Down North
A Dependent's Notes of Interest
© Jean Watts 2002

Page4: Ft. Providence (continued)

Tugboats and barges bringing in supplies

Yearly Rations
All the bulkier supplies, including food, oil for heating, gas and oil for the truck and the engines, and most of the bits and pieces necessary for maintaining the equipment, arrived in the summer. These vitally important items were transported on barges pushed by tugs down the Mackenzie from Hay River. Goods first had to traverse a portage to Hay River from Fort McMurray, the terminus of the railway system on which everything had begun its journey from the South.

It was, of course, imperative to ration these supplies to make them last over the whole year, which objective sometimes needed some ingenuity to accomplish. Each man was entitled to a year's supply of rations, for which $37.50 per month was deducted from his pay. The same amount was also deducted as rent for our PMQ. An extra man's ration share could be ordered for each "dependant," as wives and children of soldiers were termed. We chose instead to arrange for a little variety in the menu by ordering a year's supplies from Western Grocers, a wholesale firm in Edmonton. Very careful ordering was essential and taking everyone's preferences into consideration was a must. On returning to southern life I found that buying groceries once a week seemed an unnecessary and incredibly fussy way of doing things!

Meat came either in cans or as frozen carcasses, which were hung in the refrigerator unit and were jointed and shared out by the station cook. Milk was powdered or canned, and fruit and vegetables came dried or in cans or bottles. It took a very long time indeed to get the children to eat fresh fruit and salads when we finally returned to southern Canada, as they were so used to canned and frozen food. The concept of fresh food was almost completely alien to them, although we did manage to grow a few lettuces and did occasionally get some fresh fruit in by air.

One could also obtain sacks of potatoes and eggs, a crate at a time, but I cannot remember how these were obtained or where they came from. I think that the suppliers were fairly local and sent these items in by local plane or boat. Bread, cakes, cookies, etc. were made from the flour and baking supplies provided in the rations. I soon got used to baking bread twice a week.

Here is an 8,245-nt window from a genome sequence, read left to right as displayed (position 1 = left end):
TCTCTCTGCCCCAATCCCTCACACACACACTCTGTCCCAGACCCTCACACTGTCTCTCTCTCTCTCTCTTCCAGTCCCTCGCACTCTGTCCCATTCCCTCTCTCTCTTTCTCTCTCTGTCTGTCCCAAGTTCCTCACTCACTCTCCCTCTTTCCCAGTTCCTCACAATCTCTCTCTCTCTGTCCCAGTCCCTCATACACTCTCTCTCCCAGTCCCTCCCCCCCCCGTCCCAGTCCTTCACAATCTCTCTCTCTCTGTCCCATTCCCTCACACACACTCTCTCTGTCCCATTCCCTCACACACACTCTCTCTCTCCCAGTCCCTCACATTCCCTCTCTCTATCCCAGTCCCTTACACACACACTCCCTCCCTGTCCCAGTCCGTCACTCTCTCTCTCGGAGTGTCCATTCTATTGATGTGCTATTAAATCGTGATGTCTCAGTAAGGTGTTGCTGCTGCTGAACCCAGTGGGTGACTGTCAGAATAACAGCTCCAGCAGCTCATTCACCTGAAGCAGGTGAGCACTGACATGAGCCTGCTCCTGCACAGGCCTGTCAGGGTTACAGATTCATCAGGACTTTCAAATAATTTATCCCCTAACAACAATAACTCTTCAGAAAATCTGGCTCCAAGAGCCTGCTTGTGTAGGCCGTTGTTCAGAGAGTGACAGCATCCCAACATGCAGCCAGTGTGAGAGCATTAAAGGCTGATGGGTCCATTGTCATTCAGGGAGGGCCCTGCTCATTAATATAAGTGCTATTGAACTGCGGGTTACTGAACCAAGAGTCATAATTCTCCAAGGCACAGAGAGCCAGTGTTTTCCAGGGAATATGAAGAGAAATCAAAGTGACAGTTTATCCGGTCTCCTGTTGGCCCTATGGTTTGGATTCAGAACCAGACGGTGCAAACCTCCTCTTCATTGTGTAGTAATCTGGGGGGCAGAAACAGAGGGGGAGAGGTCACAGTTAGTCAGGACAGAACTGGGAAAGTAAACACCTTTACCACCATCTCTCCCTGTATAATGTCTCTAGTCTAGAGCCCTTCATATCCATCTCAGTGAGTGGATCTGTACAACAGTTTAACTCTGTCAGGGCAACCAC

The Pelican Rapids, the Hudson's Bay Company supply boat.

When the river became free of ice in June, the boats that had been laid up for the winter were able to run again and resume bringing in supplies. Before then, if one had been unable to make the year's rations stretch over the winter, it was sometimes possible - at very high northern rates - to buy the missing items from the Hudson's Bay post or from the one local native trading post. But the added cost of importing supplies to the North made this a very expensive proposition. Any supplies that were desperately needed could be sent by air (and received if weather and landing conditions were favourable), but again this was a very expensive procedure.

Since I had experienced food rationing in England during the war, this way of life posed no problems for me and I never ran out of supplies. It did take me some time, though, to understand the warning from Jorgy not to give the station cook any vanilla essence if he tried to borrow some after running out of his yearly supply. To my surprise, I discovered that this alcohol-based flavouring essence was regarded as a standard alcoholic drink. I remember one Easter the "boys" expressing their hearty thanks when I sent over some hot cross buns. They said they particularly enjoyed the vanilla icing!

Dealing with Diapers

One of the several challenges to be faced was baby laundry, and perhaps only the parents of babies are able to appreciate the ramifications involved. This was, of course, before disposable diapers. Things have changed so much since those days that I feel an explanation of baby care then is necessary for a modern audience. Diapers were in those days made from cotton cloth cut and hemmed into a shape that was almost, but not quite square. One folded the diaper into a shape suitable for either a boy or a girl (the thick side either fore or aft), and then pinned it with two large diaper safety pins, one to each side, to the baby's little undershirt.

A recent improvement had made available paper diaper-liners, which, even if expensive, did save some of the labour involved. They could be discarded after being soiled, leaving the diaper only slightly dirty. These liners also washed quite well if one accidentally included them in the laundry!

Used cloth diapers were rinsed in the toilet and then placed in a covered diaper pail filled with water to which a little disinfectant had been added. At the end of twenty-four hours, there would be about a dozen soiled diapers in the pail, and each day these had to be washed.

If one's baby developed diaper rash or if the diapers began to lose their pristine whiteness, one had to boil them on the stove in a large container of soapy water, rinse them in fresh water, and then dry them on the clothesline outside (if the weather was warm enough). The washing process of course necessitated a supply of water and a means of heating it, which, although a matter of course for those living "outside," was not quite so easy in the North.

In the winter, it was wonderful having a large basement in which to suspend clotheslines. Here I could hang the washing to dry after it had been washed, rinsed, and put through the wringers of the washing machine. This practice was common in many houses, including army PMQs, in other parts of Canada.